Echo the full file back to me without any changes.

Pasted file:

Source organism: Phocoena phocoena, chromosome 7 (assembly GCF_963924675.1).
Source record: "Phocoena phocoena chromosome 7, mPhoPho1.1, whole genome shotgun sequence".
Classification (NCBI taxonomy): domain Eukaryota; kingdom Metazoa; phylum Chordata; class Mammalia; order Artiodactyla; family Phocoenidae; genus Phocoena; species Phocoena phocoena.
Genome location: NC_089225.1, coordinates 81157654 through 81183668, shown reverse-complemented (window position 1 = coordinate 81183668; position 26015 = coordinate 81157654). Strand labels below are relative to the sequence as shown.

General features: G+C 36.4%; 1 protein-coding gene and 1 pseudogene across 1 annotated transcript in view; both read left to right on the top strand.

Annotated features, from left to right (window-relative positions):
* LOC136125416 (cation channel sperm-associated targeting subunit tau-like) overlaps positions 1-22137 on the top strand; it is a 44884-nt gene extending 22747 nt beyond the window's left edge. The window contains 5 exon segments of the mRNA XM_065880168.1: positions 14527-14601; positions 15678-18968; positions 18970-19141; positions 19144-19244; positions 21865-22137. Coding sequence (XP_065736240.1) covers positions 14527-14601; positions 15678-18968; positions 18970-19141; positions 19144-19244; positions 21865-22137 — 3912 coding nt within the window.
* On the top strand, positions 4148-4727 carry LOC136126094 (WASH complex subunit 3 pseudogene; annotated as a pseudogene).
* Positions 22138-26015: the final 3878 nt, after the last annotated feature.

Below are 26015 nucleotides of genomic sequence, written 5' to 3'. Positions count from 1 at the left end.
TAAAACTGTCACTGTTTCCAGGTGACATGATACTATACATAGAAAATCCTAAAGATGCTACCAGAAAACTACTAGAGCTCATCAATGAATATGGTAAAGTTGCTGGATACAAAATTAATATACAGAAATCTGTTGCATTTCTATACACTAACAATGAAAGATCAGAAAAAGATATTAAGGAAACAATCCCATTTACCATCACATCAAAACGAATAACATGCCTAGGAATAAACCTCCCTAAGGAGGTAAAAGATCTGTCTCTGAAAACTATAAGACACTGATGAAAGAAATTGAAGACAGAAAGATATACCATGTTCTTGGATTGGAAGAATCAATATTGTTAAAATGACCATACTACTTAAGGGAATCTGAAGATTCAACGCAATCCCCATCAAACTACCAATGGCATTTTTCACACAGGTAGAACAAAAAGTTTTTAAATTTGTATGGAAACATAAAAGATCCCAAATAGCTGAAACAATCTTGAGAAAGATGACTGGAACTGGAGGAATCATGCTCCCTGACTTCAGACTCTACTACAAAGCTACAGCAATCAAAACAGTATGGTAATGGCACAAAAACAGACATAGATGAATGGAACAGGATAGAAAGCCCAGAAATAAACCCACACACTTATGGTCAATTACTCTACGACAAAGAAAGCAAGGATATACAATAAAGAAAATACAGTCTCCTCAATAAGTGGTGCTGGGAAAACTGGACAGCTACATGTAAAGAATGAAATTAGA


Source organism: Phocoena phocoena, chromosome 7 (assembly GCF_963924675.1).
Source record: "Phocoena phocoena chromosome 7, mPhoPho1.1, whole genome shotgun sequence".
Classification (NCBI taxonomy): domain Eukaryota; kingdom Metazoa; phylum Chordata; class Mammalia; order Artiodactyla; family Phocoenidae; genus Phocoena; species Phocoena phocoena.
Genome location: NC_089225.1, coordinates 81157654 through 81183668, shown reverse-complemented (window position 1 = coordinate 81183668; position 26015 = coordinate 81157654). Strand labels below are relative to the sequence as shown.

General features: G+C 36.4%; 1 protein-coding gene and 1 pseudogene across 1 annotated transcript in view; both read left to right on the top strand.

Annotated features, from left to right (window-relative positions):
* LOC136125416 (cation channel sperm-associated targeting subunit tau-like) overlaps positions 1-22137 on the top strand; it is a 44884-nt gene extending 22747 nt beyond the window's left edge. The window contains 5 exon segments of the mRNA XM_065880168.1: positions 14527-14601; positions 15678-18968; positions 18970-19141; positions 19144-19244; positions 21865-22137. Coding sequence (XP_065736240.1) covers positions 14527-14601; positions 15678-18968; positions 18970-19141; positions 19144-19244; positions 21865-22137 — 3912 coding nt within the window.
* On the top strand, positions 4148-4727 carry LOC136126094 (WASH complex subunit 3 pseudogene; annotated as a pseudogene).
* Positions 22138-26015: the final 3878 nt, after the last annotated feature.

Below are 26015 nucleotides of genomic sequence, written 5' to 3'. Positions count from 1 at the left end.
TAAAACTGTCACTGTTTCCAGGTGACATGATACTATACATAGAAAATCCTAAAGATGCTACCAGAAAACTACTAGAGCTCATCAATGAATATGGTAAAGTTGCTGGATACAAAATTAATATACAGAAATCTGTTGCATTTCTATACACTAACAATGAAAGATCAGAAAAAGATATTAAGGAAACAATCCCATTTACCATCACATCAAAACGAATAACATGCCTAGGAATAAACCTCCCTAAGGAGGTAAAAGATCTGTCTCTGAAAACTATAAGACACTGATGAAAGAAATTGAAGACAGAAAGATATACCATGTTCTTGGATTGGAAGAATCAATATTGTTAAAATGACCATACTACTTAAGGGAATCTGAAGATTCAACGCAATCCCCATCAAACTACCAATGGCATTTTTCACACAGGTAGAACAAAAAGTTTTTAAATTTGTATGGAAACATAAAAGATCCCAAATAGCTGAAACAATCTTGAGAAAGATGACTGGAACTGGAGGAATCATGCTCCCTGACTTCAGACTCTACTACAAAGCTACAGCAATCAAAACAGTATGGTAATGGCACAAAAACAGACATAGATGAATGGAACAGGATAGAAAGCCCAGAAATAAACCCACACACTTATGGTCAATTACTCTACGACAAAGAAAGCAAGGATATACAATAAAGAAAATACAGTCTCCTCAATAAGTGGTGCTGGGAAAACTGGACAGCTACATGTAAAGAATGAAATTAGA